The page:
Parque Nacional Torres del Paine
Trip Start Apr 08, 2012
28Trip End Sep 25, 2012
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No one else in the hostel was awake and it was pitch dark outside. Sunrise was at about 8.30, which is when the Park opens, so I drove most of the way in the dark.
And, unfortunately, in the rain.
I managed to make it to a perfect position overlooking the length of a lake with the sun rising above some mountains just behind it.
Sounds beautiful right?
Well it didn't work.
I didn't want to get my camera soaking wet so I was shooting from inside the car with wind buffeting through the window and soaking me anyway. And with the clouds darkening the rest of the landscape I had basically no light to work with.
So I won't bother to post those photos, but I will post some of the better ones I took today.
It was raining the entire day with just a few badly timed sunny moments.
There are 3 entrances to the Park and I somehow ended up at the furthest north and last one I thought I would. But there is really only 1 road through the Park so it didn't make a difference, I would have ended up there anyway.
My original plan was to do an hour's walk to a waterfall but with strong winds and pelting rain I decided to skip it.
There is far more water here than I thought there would be. There's barely space for the road with the lakes and rivers winding between the mountains.
And the colour of the water is amazing. Intense, aqua blue. The colour that looks cold.
At noon I arrived at the place I had been looking forward to the most. And should have looked forward to the least.
Lago Grey, where Glacier Grey flows into it like a frozen waterfall at the northern end.
While I appreciate how cool it is to see a glacier at eye level, it was not a pleasant experience to get this photo. I followed signs to "Lago Grey" where I had been told you could get a good view of the glacier.
It was still raining a bit and a little windy but the weather wouldn't stop me from seeing this thing.
The short walk through the trees was fine. But when I emerged I could still see only the lake and no hint of a glacier. Although I did see an iceberg.
I saw a large boat had just dropped off about 40 people and they were all facing towards the far end of the lake.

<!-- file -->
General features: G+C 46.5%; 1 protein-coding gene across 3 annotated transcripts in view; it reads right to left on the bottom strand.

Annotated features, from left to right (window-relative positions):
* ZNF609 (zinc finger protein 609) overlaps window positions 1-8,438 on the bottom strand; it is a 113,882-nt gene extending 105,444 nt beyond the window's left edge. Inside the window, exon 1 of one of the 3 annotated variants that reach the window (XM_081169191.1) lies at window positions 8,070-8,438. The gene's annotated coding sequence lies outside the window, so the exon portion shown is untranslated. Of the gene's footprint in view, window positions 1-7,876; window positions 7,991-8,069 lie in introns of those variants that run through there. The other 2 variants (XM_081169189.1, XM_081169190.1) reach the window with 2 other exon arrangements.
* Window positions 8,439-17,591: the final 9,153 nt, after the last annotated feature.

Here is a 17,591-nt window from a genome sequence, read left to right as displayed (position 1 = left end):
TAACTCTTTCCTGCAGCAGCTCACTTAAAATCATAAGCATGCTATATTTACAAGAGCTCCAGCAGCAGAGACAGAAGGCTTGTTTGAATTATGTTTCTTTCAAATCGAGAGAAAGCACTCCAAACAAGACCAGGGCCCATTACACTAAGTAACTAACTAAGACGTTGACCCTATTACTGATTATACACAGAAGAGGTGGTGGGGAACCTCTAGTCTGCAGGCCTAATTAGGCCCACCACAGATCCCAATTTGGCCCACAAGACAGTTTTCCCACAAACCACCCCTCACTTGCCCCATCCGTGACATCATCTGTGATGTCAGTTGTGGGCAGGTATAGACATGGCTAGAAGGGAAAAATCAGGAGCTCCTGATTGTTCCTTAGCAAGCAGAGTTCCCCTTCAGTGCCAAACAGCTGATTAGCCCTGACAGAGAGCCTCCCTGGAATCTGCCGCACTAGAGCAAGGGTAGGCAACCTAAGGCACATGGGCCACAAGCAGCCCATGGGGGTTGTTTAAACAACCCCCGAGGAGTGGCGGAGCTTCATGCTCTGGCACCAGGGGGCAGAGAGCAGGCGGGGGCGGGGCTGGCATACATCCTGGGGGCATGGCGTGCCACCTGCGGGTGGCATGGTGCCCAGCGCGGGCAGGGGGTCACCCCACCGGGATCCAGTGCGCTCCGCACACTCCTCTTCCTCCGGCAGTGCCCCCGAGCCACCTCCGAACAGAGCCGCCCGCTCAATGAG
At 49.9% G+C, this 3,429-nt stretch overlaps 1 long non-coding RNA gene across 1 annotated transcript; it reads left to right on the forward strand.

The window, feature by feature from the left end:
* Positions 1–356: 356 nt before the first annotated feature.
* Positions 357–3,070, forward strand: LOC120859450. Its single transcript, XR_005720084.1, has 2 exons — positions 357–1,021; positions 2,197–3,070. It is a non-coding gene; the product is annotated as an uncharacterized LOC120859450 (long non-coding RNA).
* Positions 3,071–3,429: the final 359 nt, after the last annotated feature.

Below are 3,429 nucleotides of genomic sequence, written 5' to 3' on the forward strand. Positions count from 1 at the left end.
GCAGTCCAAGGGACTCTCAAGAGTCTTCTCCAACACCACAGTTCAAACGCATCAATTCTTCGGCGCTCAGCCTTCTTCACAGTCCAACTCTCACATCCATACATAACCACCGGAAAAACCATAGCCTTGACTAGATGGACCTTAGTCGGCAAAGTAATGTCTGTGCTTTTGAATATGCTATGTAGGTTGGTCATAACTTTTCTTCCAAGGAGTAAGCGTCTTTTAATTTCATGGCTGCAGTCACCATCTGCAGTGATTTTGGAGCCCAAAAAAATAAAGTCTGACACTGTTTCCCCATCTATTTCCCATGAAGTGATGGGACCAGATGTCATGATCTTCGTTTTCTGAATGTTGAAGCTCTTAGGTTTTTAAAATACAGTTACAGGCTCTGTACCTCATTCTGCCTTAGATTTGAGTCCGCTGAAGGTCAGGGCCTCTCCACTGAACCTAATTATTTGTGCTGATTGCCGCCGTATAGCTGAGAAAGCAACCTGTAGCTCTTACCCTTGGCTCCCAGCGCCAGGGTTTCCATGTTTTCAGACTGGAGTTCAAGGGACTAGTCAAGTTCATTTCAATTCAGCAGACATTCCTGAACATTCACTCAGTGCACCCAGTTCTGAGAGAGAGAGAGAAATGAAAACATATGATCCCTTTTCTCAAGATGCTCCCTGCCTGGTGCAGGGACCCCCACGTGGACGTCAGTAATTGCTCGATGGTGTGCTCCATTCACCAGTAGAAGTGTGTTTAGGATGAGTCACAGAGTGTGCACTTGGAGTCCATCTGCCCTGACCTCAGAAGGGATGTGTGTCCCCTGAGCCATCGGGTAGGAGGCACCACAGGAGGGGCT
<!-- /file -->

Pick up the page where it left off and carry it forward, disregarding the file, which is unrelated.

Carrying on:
They could clearly see something I couldn't.
They were about 2 km away from me on a dike. So off I went, happy that the rain had yet to return in full force.
The second I stepped out of the shelter of the mountain I didn't really realise I was behind though... The wind became a literal gust, almost pushing me off my feet and the rain became hail which the wind promptly threw into my face.
I kept peeking glances to my left hoping to see a little ice.
But I didn't until I reached almost the end of the dike. And I was a little disappointed.
Here is this giant glacier I had seen so many photos of. Photos that people had obviously trekked several days to get.
The small amount of ice I could actually see was about 15 km away and I couldn't really turn around long enough to get a good look at it.
So to get the photo I put my back to the lake and wind while perfecting the settings before quickly spinning around and blindly shooting the photo.
I got back to the shelter of the trees as quickly as possible after that.
The animals I saw today include, rather awesomely, two Andean Condors, a Culpeo Fox, more guanacos, and many new species of birds that I won't list.
If it's bright and sunny tomorrow (which I have low hopes for) then I will return to the Park and try to get on the boat that goes close to the glacier.
Regardless of the weather tomorrow I will also go to Milodon Cave which is a massive cave where they found remains of a giant ground sloth that changed the estimate of their extinction period.
The symbol of Puerto Natales is what I had assumed was a bear. It's on all the signs and there's a statue in the square. I had wondered about it because there are no, and have never been, any bears in this area.
But then I read a description on this sloth and apparently it's very large and "resembles a bear."